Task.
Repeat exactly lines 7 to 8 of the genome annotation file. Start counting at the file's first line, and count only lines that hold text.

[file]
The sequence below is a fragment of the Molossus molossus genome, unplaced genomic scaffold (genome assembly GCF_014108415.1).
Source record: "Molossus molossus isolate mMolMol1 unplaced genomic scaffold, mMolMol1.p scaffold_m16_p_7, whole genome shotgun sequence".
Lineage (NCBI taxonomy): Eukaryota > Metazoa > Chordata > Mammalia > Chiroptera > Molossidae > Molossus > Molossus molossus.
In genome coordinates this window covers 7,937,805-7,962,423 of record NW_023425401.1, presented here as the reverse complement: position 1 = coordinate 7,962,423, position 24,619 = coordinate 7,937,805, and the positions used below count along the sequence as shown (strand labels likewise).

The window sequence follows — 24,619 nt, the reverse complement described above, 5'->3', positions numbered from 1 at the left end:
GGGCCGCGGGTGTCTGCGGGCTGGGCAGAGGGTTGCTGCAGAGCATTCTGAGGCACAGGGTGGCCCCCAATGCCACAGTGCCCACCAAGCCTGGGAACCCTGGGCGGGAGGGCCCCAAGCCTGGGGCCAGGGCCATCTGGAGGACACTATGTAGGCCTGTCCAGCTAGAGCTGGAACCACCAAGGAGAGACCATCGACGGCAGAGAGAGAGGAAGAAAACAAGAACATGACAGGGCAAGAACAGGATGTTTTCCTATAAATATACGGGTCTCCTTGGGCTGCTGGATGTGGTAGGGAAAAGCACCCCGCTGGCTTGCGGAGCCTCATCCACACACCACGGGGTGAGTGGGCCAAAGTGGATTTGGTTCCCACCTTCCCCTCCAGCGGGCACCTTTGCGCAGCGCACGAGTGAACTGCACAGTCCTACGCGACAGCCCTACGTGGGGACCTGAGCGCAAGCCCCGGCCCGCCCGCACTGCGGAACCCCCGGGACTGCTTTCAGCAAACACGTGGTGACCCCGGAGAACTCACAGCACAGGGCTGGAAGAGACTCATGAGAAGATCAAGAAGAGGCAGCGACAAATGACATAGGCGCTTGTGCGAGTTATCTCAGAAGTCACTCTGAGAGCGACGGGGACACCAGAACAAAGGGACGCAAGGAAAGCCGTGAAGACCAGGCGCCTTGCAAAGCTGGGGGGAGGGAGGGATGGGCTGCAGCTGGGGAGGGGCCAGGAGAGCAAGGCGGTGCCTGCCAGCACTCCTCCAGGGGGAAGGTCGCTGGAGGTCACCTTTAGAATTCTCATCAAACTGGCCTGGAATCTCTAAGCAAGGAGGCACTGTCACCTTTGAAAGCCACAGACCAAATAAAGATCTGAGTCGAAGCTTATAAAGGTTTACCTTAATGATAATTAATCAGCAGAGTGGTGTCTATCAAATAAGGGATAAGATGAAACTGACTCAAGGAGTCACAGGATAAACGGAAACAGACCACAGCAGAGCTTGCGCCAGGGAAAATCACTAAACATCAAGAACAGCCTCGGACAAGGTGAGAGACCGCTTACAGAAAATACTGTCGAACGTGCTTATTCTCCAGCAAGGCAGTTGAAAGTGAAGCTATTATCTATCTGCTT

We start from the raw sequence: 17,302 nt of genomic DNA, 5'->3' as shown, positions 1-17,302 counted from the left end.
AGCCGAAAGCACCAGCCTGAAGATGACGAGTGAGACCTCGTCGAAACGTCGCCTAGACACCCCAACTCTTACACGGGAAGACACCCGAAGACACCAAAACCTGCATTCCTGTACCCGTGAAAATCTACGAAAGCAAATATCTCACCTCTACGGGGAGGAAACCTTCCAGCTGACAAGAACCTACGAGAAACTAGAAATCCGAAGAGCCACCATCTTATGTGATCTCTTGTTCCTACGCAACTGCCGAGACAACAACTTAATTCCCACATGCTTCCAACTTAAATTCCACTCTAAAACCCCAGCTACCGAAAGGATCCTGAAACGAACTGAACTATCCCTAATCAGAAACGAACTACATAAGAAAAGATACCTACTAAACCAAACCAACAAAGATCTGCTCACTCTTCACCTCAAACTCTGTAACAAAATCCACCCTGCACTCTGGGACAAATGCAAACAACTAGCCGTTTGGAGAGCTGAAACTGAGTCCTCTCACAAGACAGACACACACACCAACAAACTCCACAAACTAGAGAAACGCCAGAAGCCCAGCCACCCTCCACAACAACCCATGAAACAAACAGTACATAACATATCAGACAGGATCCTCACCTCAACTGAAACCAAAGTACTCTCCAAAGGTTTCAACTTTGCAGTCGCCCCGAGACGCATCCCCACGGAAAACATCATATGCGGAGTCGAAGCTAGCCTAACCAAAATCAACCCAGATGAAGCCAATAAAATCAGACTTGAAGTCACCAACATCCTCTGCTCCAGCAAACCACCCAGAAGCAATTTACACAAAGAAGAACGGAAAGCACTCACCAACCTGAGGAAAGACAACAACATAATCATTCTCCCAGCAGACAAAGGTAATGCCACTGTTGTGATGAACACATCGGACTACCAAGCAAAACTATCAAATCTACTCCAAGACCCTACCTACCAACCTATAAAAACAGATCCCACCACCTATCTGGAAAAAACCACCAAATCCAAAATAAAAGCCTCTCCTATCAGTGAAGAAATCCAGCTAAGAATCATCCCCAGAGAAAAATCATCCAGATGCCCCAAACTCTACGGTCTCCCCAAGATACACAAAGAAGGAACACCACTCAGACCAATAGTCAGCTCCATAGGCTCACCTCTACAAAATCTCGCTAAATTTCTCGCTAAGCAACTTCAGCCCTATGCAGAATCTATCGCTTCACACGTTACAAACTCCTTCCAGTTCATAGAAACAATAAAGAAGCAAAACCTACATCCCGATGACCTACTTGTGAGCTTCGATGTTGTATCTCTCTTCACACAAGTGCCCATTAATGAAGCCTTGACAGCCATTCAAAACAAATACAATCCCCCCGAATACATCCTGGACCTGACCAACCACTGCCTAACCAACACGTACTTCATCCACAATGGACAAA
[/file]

We start from the raw sequence: 17,302 nt of genomic DNA, 5'->3' as shown, positions 1-17,302 counted from the left end.
AGCCGAAAGCACCAGCCTGAAGATGACGAGTGAGACCTCGTCGAAACGTCGCCTAGACACCCCAACTCTTACACGGGAAGACACCCGAAGACACCAAAACCTGCATTCCTGTACCCGTGAAAATCTACGAAAGCAAATATCTCACCTCTACGGGGAGGAAACCTTCCAGCTGACAAGAACCTACGAGAAACTAGAAATCCGAAGAGCCACCATCTTATGTGATCTCTTGTTCCTACGCAACTGCCGAGACAACAACTTAATTCCCACATGCTTCCAACTTAAATTCCACTCTAAAACCCCAGCTACCGAAAGGATCCTGAAACGAACTGAACTATCCCTAATCAGAAACGAACTACATAAGAAAAGATACCTACTAAACCAAACCAACAAAGATCTGCTCACTCTTCACCTCAAACTCTGTAACAAAATCCACCCTGCACTCTGGGACAAATGCAAACAACTAGCCGTTTGGAGAGCTGAAACTGAGTCCTCTCACAAGACAGACACACACACCAACAAACTCCACAAACTAGAGAAACGCCAGAAGCCCAGCCACCCTCCACAACAACCCATGAAACAAACAGTACATAACATATCAGACAGGATCCTCACCTCAACTGAAACCAAAGTACTCTCCAAAGGTTTCAACTTTGCAGTCGCCCCGAGACGCATCCCCACGGAAAACATCATATGCGGAGTCGAAGCTAGCCTAACCAAAATCAACCCAGATGAAGCCAATAAAATCAGACTTGAAGTCACCAACATCCTCTGCTCCAGCAAACCACCCAGAAGCAATTTACACAAAGAAGAACGGAAAGCACTCACCAACCTGAGGAAAGACAACAACATAATCATTCTCCCAGCAGACAAAGGTAATGCCACTGTTGTGATGAACACATCGGACTACCAAGCAAAACTATCAAATCTACTCCAAGACCCTACCTACCAACCTATAAAAACAGATCCCACCACCTATCTGGAAAAAACCACCAAATCCAAAATAAAAGCCTCTCCTATCAGTGAAGAAATCCAGCTAAGAATCATCCCCAGAGAAAAATCATCCAGATGCCCCAAACTCTACGGTCTCCCCAAGATACACAAAGAAGGAACACCACTCAGACCAATAGTCAGCTCCATAGGCTCACCTCTACAAAATCTCGCTAAATTTCTCGCTAAGCAACTTCAGCCCTATGCAGAATCTATCGCTTCACACGTTACAAACTCCTTCCAGTTCATAGAAACAATAAAGAAGCAAAACCTACATCCCGATGACCTACTTGTGAGCTTCGATGTTGTATCTCTCTTCACACAAGTGCCCATTAATGAAGCCTTGACAGCCATTCAAAACAAATACAATCCCCCCGAATACATCCTGGACCTGACCAACCACTGCCTAACCAACACGTACTTCATCCACAATGGACAAA